Senate Democrats are launching their fourth try to extend benefits for the long-term unemployed, signaling just how much political payoff they think the issue offers in an election year — though analysts said it may not be enough to grab the spotlight away from issues like Obamacare.
In the latest chapter of a nearly three-month effort, senators agreed by voice vote Monday to take up a five-month extension of federal unemployment insurance, which would be retroactive to when benefits expired Dec. 28.
Though previous efforts to renew the benefits have failed, the latest plan is expected to pass the Senate on the strength of five Republican co-sponsors.
"I'm confident we'll pass this legislation in the Senate this week here, and hopefully, the Republicans in the House will have the soft hearts and strong minds to allow this to pass over there," said Senate Majority Leader Harry Reid, Nevada Democrat. "Perhaps then these struggling Americans will finally get the relief they deserve."
Following the vote, Mr. Reid immediately blocked all amendments on the bill.
But Lara Brown, an associate professor in the Graduate School of Political Management at George Washington University, said social programs such as unemployment insurance affect too few people to have a major political impact.
"They can be used in a campaign argument to sort of demonize the other side and make the Republicans look stingy," she said. "But neither of those impact enough people to really sway the electorate."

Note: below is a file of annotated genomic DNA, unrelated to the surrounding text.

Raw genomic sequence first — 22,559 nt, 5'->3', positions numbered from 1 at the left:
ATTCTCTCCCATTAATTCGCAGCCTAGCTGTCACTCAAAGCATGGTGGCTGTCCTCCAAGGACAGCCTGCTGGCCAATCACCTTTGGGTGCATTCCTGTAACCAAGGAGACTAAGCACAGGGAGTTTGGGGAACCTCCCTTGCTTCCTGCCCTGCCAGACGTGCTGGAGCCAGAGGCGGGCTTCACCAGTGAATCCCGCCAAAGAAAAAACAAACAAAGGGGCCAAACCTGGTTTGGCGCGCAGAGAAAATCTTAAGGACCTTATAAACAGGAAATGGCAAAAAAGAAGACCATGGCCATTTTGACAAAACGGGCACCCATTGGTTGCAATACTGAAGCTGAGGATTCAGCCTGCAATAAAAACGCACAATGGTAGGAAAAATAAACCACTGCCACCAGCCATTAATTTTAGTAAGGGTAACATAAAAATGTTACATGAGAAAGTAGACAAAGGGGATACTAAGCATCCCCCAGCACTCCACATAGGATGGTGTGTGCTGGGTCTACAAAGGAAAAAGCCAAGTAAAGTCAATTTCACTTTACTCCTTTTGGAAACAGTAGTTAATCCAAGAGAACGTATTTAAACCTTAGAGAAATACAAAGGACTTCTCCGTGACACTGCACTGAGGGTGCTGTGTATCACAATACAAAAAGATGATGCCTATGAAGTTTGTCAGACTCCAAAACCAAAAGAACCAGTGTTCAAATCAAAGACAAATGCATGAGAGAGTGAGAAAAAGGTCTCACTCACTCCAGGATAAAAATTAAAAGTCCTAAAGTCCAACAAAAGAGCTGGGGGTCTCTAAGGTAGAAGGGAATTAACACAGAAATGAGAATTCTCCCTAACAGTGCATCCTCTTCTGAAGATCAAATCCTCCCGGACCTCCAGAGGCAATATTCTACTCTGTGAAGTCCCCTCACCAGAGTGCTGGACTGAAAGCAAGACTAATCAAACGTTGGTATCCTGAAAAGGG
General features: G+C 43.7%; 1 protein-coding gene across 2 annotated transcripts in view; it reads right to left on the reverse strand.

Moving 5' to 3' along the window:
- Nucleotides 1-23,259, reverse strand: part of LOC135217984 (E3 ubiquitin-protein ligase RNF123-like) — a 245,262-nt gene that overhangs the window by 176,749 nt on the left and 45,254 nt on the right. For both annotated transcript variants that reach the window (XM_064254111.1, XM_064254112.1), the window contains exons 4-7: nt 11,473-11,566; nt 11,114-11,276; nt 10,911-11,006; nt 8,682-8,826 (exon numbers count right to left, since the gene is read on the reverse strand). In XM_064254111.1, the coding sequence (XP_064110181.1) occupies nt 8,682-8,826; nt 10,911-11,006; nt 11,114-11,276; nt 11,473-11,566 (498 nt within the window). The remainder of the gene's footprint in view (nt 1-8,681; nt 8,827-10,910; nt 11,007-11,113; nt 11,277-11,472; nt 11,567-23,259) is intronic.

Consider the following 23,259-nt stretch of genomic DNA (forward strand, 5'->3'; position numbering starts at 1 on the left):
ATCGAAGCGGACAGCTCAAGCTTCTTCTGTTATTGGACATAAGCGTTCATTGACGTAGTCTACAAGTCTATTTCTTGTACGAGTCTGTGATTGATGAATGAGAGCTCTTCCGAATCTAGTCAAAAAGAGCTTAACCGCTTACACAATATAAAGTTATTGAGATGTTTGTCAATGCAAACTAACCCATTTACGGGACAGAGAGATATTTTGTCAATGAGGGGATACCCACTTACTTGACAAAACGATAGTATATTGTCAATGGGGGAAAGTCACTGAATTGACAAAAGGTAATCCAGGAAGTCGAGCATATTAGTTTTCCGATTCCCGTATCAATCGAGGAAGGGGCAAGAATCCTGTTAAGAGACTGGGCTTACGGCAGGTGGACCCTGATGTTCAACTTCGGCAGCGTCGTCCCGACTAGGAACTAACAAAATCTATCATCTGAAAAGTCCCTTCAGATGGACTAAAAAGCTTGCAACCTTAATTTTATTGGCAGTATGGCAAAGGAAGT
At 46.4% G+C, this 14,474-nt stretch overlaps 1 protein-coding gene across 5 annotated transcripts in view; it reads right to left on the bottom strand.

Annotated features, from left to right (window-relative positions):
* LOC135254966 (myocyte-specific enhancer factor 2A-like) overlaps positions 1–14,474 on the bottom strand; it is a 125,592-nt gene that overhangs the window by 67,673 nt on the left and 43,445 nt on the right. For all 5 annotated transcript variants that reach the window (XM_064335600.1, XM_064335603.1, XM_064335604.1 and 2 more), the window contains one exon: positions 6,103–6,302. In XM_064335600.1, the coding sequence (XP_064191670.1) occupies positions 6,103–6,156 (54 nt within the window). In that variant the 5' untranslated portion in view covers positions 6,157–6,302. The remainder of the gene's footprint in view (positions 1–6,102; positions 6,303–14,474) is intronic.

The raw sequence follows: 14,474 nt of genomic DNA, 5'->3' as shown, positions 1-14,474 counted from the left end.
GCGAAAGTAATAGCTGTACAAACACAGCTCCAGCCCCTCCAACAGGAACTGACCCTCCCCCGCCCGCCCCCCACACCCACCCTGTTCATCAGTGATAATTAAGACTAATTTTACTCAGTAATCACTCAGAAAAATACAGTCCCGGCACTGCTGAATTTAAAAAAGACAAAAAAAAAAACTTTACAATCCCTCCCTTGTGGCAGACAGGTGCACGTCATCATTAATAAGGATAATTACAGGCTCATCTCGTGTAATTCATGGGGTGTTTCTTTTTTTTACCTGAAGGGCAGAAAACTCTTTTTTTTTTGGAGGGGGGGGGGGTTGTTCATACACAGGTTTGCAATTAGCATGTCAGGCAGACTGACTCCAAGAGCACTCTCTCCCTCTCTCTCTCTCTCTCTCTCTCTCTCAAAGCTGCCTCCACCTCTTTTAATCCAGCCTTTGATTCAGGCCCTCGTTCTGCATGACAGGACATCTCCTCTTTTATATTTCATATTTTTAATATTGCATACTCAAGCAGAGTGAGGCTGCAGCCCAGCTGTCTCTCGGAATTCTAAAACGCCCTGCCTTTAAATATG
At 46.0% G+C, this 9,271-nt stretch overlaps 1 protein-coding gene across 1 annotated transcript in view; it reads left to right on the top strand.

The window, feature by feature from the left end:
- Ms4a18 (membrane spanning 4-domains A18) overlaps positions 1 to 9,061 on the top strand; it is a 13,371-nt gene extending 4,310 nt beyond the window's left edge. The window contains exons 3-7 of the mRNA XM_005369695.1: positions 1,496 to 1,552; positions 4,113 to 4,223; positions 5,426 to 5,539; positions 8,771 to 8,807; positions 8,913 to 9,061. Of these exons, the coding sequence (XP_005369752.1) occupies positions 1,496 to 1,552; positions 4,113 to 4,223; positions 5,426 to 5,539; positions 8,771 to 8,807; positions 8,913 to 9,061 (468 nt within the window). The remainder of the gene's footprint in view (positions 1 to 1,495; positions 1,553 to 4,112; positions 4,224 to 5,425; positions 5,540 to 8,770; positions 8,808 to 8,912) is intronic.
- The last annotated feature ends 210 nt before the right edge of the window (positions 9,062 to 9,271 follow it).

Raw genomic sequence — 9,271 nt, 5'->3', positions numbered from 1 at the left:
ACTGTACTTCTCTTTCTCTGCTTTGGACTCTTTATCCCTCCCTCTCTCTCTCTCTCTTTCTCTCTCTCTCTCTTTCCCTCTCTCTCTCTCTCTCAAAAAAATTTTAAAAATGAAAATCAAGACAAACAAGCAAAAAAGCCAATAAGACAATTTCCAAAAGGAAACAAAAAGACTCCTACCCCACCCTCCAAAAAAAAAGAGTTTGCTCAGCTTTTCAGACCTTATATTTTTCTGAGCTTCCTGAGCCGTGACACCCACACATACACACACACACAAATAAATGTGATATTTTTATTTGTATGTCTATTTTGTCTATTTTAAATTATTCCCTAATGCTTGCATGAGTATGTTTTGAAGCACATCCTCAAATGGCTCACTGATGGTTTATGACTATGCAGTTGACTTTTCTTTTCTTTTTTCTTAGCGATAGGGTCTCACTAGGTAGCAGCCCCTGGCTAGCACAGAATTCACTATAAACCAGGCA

While more than 2 million people stand to gain benefits if Congress is able to pass an extension, issues that affect the entire country tend to be a "much louder counter-message," and will likely play a larger role in the elections, Ms. Brown said.
"I think the real question is, what will it be up against as an alternative message. It's going to be up against something like the Affordable Care Act, which has gotten much more attention and much more controversy, and up against foreign-policy issues, with respect to things like [President Vladimir] Putin and Russia," she said. "Those tend to command more attention than this issue."
By campaigning on topics such as raising the minimum wage, unemployment benefits, and pay gaps between men and women, Democrats are hoping to bring voters to the polls with the same message that re-elected President Obama in 2012, said Jim Manley, a Democratic strategist.
"These are the kind of issues the Democrats are going to use, to not only rally the base as we head into elections in November, but also as a way to contrast with the priorities of Republicans," he said. "It's always much harder to turn out your base in an off-term election like this, so these are the kinds of things you need to do to bring folks to the polls in November."
While the five-month extension is expected to pass the Senate this week, House Speaker John A. Boehner has said he won't bring it up for a vote in his chamber. He has said he would only accept a bill that includes other measures aimed at creating jobs.
Mr. Manley, though, said if Mr. Boehner were to let a bill reach the floor, it would strip Democrats of their message that the Republicans don't care about unemployed Americans.
"It seems to me it's awfully easy just to accept it and stop giving Democrats a talking point," he said.
If Senate Democrats can't pressure the House Republicans to pass the measure before June 1, when the extension would expire, lawmakers would be out of options, Mr. Manley said.
"If House Republicans really do vote against it, there's not much Senate Democrats can do except use it to rally folks heading into the election cycles," he said.
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